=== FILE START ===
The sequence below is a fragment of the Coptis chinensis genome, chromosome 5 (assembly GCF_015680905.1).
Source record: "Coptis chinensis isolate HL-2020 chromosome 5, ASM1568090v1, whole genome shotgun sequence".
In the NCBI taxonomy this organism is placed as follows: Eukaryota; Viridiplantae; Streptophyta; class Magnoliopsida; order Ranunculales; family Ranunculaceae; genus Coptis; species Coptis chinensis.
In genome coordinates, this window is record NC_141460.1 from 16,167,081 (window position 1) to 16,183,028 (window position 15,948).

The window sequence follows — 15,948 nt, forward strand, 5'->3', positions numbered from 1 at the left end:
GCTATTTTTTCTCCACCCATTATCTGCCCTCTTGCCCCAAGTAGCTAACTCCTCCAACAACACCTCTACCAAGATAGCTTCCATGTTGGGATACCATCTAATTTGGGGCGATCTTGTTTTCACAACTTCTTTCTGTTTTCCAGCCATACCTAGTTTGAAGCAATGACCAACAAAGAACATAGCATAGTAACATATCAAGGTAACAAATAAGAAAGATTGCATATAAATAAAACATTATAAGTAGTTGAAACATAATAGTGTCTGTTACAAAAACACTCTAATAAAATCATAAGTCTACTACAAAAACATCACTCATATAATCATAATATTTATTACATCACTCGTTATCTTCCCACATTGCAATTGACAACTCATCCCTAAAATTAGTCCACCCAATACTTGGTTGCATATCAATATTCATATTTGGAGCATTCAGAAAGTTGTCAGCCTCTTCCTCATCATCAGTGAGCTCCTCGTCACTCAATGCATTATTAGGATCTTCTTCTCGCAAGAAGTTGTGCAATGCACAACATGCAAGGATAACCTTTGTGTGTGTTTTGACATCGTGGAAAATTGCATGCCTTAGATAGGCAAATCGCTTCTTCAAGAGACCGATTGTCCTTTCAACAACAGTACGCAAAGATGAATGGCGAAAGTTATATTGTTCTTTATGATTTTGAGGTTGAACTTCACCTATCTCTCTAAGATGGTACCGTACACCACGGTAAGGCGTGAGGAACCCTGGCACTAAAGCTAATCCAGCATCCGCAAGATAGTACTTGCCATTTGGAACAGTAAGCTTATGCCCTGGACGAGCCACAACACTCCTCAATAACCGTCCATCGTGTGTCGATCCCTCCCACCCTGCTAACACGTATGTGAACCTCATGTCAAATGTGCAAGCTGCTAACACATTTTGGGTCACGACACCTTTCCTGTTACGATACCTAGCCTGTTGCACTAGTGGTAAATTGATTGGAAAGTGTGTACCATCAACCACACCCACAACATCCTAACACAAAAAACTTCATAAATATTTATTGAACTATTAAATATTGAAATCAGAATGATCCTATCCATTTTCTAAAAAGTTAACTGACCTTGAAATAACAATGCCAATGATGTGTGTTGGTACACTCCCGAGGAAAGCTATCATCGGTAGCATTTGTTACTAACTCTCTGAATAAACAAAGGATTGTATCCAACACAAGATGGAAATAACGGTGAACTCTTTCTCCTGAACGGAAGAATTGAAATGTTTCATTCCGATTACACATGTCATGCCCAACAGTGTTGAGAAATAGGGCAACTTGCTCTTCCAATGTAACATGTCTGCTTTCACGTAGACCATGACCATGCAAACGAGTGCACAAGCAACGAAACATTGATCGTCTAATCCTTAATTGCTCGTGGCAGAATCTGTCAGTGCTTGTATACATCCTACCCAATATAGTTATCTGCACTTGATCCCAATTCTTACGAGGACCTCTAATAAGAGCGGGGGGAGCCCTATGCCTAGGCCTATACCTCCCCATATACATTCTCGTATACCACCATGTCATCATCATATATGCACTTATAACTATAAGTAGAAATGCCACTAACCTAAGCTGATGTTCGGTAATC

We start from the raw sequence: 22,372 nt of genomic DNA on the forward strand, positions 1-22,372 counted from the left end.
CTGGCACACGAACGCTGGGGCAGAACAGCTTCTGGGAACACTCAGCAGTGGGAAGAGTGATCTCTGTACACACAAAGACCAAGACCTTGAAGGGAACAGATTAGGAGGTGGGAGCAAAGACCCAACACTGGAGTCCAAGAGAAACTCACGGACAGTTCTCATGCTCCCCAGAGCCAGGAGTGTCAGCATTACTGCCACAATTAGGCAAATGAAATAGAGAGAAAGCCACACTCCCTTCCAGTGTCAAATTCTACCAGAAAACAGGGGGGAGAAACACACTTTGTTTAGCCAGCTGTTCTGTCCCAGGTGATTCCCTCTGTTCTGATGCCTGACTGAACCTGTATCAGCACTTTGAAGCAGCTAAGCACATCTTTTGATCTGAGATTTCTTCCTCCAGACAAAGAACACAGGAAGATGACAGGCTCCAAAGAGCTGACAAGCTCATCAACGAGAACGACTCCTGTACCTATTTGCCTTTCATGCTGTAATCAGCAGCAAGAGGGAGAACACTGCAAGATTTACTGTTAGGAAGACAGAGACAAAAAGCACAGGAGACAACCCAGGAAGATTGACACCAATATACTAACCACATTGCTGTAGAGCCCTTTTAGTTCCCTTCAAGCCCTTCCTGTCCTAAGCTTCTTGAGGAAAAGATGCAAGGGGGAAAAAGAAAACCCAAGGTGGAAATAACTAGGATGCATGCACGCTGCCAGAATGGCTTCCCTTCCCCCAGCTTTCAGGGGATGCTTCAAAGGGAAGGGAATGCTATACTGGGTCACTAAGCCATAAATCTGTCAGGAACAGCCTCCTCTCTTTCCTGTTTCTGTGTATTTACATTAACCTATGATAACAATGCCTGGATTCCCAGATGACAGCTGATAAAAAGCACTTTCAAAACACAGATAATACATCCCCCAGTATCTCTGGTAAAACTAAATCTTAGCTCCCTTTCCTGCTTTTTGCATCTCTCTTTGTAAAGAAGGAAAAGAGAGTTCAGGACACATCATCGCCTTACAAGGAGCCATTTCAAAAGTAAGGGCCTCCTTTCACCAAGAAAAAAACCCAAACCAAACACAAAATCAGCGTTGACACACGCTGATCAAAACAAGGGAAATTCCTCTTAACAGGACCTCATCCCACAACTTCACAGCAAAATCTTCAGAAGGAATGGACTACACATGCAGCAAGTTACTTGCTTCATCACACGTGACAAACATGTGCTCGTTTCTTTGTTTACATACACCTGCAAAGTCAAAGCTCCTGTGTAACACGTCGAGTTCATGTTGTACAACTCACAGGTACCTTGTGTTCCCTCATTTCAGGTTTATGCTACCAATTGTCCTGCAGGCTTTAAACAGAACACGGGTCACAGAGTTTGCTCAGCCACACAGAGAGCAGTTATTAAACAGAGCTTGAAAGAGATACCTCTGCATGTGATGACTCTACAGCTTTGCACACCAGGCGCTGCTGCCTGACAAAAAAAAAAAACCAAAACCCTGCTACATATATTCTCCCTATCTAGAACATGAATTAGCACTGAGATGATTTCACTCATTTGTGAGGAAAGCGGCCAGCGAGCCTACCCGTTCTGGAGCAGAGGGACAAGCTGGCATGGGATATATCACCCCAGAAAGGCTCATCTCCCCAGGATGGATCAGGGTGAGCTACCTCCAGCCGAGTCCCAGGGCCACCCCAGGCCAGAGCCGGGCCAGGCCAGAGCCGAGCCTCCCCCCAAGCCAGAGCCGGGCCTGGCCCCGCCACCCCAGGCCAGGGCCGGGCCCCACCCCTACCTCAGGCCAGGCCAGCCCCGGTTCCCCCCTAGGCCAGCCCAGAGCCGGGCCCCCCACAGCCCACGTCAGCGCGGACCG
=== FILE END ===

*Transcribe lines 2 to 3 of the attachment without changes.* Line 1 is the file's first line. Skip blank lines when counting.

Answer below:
Source record: "Coptis chinensis isolate HL-2020 chromosome 5, ASM1568090v1, whole genome shotgun sequence".
In the NCBI taxonomy this organism is placed as follows: Eukaryota; Viridiplantae; Streptophyta; class Magnoliopsida; order Ranunculales; family Ranunculaceae; genus Coptis; species Coptis chinensis.